The Portage County Jail, a two-story stone structure next to the courthouse on Main Street in downtown Ravenna, usually didn't handle any more than a dozen or so prisoners, and most, with an occasional exception, were minor offenders.
Seven inmates were lodged there on the evening of Friday, Aug. 18, 1871 -- six men and a boy. All but two were from Trumbull County, the out-of-towners serving their time in Ravenna because the jail in Warren couldn't accommodate them.
By morning, only one inmate remained behind bars, much to the dismay of Sheriff Otis B. Paine and the jailer, R.W. Buck.
What the Portage County Democrat described as a "jail delivery" was blamed on the carelessness of Jailer Buck, whose record for jail security was questionable. But the boy jailed with the men also played a big role in the inmates' freedom.
The five prisoners from Trumbull County included Edward Carr and George Parker, who were jailed as horse thieves; Thomas Small, in the words of the Democrat, "a big burly fellow who whipped his wife," and Calvin Seldom, "who coveted a valuable shot gun and in a paroxysm of emotional intensity stolen the same." The boy, William Ryan, also was from Trumbull County; he was described as being 12 to 14 years old, behind bars for "pilfering a small amount of money."
Also jailed were George Smith, who burglarized a Garrettsville home, and John Cline of Ravenna, "who was doing penance for his appetite for strong drink."
According to the Democrat, the boy had been abused by the adult prisoners and was allowed to remain in the jail yard or the jailer's dwelling area during the day. He was locked up with the men at night.
The jail, which dated to 1840, included living quarters for the sheriff and his family, or the jailer and his family. It was customary for the sheriff's wife or the jailer's wife to serve as the jail matron.
Because of the excessive summer heat, Jailer Buck was in the habit of not putting the prisoners in their night cells until about 9 p.m., "an unreasonably late hour," the Democrat observed, but a "humane, if not vigilant" practice, given the weather.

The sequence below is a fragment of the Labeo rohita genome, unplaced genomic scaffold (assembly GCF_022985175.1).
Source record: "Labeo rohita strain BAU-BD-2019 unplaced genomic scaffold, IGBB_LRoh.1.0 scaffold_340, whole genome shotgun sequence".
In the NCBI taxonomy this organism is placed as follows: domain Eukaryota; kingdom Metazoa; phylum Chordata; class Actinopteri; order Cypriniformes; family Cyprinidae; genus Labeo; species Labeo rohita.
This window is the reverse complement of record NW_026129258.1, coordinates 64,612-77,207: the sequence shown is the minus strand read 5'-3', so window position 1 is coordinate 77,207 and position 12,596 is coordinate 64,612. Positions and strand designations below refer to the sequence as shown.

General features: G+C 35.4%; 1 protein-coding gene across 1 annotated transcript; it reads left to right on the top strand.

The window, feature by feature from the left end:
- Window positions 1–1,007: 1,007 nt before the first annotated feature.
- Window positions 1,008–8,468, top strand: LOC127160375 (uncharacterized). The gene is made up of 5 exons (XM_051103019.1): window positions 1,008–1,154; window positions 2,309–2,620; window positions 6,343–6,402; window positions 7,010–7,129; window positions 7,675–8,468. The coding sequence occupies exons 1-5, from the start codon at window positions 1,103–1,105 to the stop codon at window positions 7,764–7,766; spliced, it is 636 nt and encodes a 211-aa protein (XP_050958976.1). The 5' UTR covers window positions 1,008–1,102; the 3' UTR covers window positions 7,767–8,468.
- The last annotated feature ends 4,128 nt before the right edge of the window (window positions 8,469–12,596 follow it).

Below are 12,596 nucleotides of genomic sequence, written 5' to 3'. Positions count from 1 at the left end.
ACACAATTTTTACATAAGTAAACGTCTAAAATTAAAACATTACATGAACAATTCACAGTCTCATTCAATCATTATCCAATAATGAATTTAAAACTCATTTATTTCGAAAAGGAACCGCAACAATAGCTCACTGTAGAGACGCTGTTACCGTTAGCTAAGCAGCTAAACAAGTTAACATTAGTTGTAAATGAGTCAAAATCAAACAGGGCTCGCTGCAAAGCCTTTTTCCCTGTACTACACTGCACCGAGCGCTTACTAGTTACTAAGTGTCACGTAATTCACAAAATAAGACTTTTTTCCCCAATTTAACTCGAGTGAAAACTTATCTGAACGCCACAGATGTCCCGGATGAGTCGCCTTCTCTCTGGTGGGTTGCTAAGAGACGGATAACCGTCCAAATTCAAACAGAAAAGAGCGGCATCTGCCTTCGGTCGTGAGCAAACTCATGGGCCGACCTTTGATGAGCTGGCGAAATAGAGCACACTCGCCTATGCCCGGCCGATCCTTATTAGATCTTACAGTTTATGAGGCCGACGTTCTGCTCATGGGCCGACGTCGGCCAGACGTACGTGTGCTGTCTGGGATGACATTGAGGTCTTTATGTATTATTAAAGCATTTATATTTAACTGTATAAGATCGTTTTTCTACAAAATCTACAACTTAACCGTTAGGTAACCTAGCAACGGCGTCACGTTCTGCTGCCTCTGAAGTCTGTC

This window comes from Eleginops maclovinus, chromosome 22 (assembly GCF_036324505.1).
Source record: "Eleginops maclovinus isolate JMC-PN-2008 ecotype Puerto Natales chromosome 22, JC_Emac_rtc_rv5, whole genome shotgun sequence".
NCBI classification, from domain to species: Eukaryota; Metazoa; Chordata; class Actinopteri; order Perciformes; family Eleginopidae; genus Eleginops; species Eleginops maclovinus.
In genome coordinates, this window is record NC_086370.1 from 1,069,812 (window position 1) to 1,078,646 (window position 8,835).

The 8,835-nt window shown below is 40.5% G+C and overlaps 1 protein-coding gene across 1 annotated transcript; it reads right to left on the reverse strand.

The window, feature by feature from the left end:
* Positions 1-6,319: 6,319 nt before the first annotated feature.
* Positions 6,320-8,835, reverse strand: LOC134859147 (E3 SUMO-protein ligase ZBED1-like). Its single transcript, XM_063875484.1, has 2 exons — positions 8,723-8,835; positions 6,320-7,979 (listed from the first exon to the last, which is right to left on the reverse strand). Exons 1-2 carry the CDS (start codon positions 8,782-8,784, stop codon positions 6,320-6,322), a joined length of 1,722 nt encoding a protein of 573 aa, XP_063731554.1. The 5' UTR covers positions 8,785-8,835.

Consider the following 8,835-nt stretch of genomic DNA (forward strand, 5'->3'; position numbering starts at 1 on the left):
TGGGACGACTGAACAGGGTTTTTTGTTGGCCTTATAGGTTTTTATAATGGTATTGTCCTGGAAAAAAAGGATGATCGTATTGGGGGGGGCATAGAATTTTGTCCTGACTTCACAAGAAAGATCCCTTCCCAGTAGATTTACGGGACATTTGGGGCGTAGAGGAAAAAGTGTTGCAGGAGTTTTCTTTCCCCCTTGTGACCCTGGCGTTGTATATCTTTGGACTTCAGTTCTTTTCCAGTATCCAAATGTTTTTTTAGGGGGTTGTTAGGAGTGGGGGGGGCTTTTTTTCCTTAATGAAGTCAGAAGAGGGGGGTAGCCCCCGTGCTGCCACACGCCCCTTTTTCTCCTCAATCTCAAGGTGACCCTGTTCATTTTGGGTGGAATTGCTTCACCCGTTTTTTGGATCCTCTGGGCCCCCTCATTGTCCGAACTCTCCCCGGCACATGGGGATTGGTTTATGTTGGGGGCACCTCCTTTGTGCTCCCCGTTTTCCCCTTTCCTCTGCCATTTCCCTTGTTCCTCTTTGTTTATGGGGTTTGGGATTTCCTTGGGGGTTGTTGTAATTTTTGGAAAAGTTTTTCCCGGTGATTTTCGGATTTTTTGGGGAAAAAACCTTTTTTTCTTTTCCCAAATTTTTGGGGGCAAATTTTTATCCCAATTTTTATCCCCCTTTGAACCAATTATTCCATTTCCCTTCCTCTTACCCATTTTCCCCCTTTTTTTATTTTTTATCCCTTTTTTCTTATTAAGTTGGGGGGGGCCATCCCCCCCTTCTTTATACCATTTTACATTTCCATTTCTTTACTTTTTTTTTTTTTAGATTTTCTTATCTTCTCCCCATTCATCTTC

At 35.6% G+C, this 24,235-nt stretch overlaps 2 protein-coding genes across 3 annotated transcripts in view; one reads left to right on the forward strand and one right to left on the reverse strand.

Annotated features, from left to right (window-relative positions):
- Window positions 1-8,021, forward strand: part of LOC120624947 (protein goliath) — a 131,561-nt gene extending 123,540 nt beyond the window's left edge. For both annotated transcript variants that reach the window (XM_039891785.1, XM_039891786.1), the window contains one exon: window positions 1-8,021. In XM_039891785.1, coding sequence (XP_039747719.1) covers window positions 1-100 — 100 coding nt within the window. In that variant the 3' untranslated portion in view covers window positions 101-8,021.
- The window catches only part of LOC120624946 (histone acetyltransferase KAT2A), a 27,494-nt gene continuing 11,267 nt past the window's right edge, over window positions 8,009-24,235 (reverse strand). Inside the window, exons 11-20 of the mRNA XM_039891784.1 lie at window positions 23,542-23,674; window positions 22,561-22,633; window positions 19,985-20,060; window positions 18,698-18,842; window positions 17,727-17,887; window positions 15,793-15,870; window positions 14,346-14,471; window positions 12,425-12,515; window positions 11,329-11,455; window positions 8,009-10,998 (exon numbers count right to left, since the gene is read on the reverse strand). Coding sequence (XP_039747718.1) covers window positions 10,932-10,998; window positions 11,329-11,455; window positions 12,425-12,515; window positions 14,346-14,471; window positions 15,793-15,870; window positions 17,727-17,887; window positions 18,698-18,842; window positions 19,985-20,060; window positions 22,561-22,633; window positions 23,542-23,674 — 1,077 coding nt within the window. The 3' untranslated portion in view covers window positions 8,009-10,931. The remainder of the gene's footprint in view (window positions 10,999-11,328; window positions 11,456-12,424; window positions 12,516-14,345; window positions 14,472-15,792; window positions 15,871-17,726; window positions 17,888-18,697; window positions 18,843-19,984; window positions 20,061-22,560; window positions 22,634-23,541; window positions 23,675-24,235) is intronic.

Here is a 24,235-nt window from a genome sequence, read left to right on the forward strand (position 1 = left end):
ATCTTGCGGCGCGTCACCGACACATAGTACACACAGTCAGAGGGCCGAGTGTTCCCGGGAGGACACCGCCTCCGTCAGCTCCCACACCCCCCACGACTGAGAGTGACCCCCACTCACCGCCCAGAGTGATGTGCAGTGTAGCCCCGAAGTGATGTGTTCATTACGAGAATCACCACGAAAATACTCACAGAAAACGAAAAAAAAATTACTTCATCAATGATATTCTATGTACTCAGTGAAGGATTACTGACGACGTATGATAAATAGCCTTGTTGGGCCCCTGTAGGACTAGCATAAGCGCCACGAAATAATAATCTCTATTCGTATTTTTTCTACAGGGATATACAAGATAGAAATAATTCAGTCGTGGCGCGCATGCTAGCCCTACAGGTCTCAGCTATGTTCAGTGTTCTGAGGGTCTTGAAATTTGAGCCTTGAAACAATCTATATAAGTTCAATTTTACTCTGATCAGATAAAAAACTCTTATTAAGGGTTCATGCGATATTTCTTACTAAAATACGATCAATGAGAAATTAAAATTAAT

As the sun set on the evening of Aug. 18, the prisoners were in their cells, and the dwelling part of the jail was vacant except for William Ryan. Buck's family had retired to their quarters at an early hour because Mrs. Buck was ill.
The lack of security evidently gave the boy free rein in the jail. The other prisoners had given him a dollar -- close to $20 today -- in exchange for his cooperation in securing their freedom.
The boy moved a chair to a cupboard where he knew the key to the outer door of the jail was kept. He removed the key, which gave him access to the inner door of the jail, which he also unlocked. The prisoners took their leave through a kitchen door, heading away from the downtown area through an alley near Spruce Avenue.
They ran west to Sycamore Street, then followed the Cleveland & Pittsburgh Railroad tracks south. By 1 a.m. the following morning, they were spotted on Infirmary Road, about three miles from Ravenna.
The inmate left behind, John Cline -- the man with an "appetite for strong drink" -- was in bed when the jailbreak occurred. He came out to Main Street, crying "Buck, Buck" at the top of his lungs to arouse the jailer, who evidently had been asleep in his quarters.
Buck hustled Cline back into his cell. There was no sign of the other prisoners.
The jailbreak was the third to have occurred on Buck's watch, the Democrat reported. "In each case, the escape is to be attributed to his want of appreciation for the responsibility for the position," the newspaper commented. "Sheriff Paine owes it to his official position, and to himself personally, to depose him for his charge of the prison."
A telegram was sent to Warren, alerting Trumbull County authorities to the escape, but only one of the prisoners who fled into the night was found. That was William Ryan, the boy who had earned a dollar for freeing the inmates. He had made his way home to Warren, but returned to Ravenna a few days later after his mother and a deputy sheriff advised him to go back to Portage County.
Jailer Buck was on hand to greet the boy. "He indulged in a fearful act of swearing and confined the penitent to prison," the Democrat reported.
The hapless jailer was punished, too. The jailbreak cost him his job.
The stone jail served Portage County until 1960, when a new courthouse was built, with a jail located on its upper floor. The old jail was razed shortly afterward.
The jail atop the courthouse remained in use until 1995, when its prisoners were moved from the center of the county seat to the present justice center on Infirmary Road in Shalersville.